The method may comprise using a microscopy apparatus having a widefield configuration. Information about a number of points of the sample may therefore be obtained without the need to employ any scanning technique. This method may comprise passing a beam of radiation through a diffuser, and using the resultant beam to irradiate the sample and a reference mirror each with a speckle pattern. The radiation from these may be interfered, preferably at the image plane. The interference signal will relate to the strength of correlation between the two speckle patterns. The diffuser may be rotated, to ensure that the average value of the correlation is obtained so that speckle noise is averaged. The interference signal may be extracted from the background signal using a phase stepping algorithm. Such a wide-field imaging method will provide diffraction limited resolution.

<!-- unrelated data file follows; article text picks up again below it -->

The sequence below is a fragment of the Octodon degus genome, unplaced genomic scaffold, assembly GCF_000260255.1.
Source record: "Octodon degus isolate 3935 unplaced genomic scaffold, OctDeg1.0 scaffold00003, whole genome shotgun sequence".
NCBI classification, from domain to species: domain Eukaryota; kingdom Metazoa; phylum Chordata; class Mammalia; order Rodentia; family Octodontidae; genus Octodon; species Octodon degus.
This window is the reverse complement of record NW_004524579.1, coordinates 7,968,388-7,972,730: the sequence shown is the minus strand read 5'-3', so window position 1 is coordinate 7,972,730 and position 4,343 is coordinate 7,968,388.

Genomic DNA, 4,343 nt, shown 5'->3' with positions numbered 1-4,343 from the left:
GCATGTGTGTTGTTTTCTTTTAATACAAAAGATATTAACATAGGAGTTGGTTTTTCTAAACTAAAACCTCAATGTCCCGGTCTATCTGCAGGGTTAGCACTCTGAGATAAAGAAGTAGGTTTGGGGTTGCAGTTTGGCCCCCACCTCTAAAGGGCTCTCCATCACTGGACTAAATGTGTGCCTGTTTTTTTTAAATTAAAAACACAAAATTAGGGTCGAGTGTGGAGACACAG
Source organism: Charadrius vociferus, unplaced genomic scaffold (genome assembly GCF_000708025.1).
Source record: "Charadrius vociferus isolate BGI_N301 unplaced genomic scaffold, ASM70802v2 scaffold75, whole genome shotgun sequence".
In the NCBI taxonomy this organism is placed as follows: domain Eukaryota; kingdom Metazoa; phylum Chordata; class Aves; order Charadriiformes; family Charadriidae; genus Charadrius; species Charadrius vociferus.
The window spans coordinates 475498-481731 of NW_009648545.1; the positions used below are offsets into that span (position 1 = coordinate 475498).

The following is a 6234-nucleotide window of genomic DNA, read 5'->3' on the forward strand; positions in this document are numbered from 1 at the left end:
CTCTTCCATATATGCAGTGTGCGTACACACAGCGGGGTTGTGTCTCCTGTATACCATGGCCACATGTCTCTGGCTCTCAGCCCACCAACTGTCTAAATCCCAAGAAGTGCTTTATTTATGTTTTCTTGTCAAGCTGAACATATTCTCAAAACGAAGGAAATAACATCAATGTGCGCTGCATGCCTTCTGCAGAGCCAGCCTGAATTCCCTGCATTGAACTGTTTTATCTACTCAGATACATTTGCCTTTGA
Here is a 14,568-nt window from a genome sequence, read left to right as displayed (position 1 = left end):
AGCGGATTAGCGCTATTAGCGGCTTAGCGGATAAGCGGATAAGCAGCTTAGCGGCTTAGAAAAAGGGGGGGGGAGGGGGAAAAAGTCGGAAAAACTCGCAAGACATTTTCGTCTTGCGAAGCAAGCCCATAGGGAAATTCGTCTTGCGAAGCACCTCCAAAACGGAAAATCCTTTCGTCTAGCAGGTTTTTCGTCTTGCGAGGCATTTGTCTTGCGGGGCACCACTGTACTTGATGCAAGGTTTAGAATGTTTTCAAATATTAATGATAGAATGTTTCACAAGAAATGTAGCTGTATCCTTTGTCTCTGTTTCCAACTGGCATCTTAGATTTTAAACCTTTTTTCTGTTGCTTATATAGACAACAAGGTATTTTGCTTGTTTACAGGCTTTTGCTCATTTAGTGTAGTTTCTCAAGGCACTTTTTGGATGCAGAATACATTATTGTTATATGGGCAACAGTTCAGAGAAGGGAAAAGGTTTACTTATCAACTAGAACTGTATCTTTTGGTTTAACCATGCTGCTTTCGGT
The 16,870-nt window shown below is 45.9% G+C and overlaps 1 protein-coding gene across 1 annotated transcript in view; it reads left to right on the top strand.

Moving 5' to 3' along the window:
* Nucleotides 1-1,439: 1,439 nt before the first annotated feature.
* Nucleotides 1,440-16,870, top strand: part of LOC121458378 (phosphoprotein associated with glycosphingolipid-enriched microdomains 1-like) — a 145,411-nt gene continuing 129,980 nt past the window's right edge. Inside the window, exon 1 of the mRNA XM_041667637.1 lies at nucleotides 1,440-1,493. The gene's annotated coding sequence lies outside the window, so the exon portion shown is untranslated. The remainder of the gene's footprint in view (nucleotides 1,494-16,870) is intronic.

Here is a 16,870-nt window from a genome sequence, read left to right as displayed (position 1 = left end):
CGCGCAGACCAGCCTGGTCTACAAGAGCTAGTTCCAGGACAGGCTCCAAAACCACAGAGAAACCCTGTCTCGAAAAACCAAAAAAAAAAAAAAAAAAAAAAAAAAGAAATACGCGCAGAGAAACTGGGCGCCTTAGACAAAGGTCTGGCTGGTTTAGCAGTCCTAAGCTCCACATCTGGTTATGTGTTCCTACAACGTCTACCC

Alternatively, use of a reference beam may be dispensed with, and the interference conditions between different parts of the radiation irradiating the sample may be changed. This method may comprise using a conventional optical microscope with an oil illumination objective lens, and critically illuminating the sample. In critical illumination, each point of illumination is mutually incoherent, whereas in the back focal plane of the lens the field consists of a spectrum of plane waves coherent within themselves but incoherent between each other. The imaging process may thus consist of coherently adding each of these plane waves to a point in the image plane. The sample is preferably placed at a position off the focal plane of the objective lens, preferably just off the focal plane of the lens, i.e. the sample is slightly defocused. This imposes a phase shift, so that the radiations generated by the excitation of surface waves add in phase. The method may further comprise filtering the input distribution in the back focal plane, by only allowing incident angles close to normal incidence and those within a few degrees of the angles required to excite surface waves. This will enhance the contrast of the surface waves further. A spatial light modulator in the back focal plane may be used to change the relative phase of the light incident close to normal incidence and that involved with excitation of surface waves. This will allow a modified phase stepping algorithm to be used to recover the surface wave contribution separately. A CCD camera of limited dynamic range may be used to detect the radiation generated by the surface waves. When this is the case, the defocusing, spatial filtering and phase stepping are important stages in making a practical full field surface wave microscope. These processes increase the surface wave signal, reduce the background and remove the background signal. The processing ensures that the surface wave signal has a good signal to noise ratio, but it also very important to ensure that the background signal is not so large to ensure that the available grey levels of the CCD camera are not absorbed by a dominant background signal. This method could ultimately offer better performance in terms of stability and simplicity.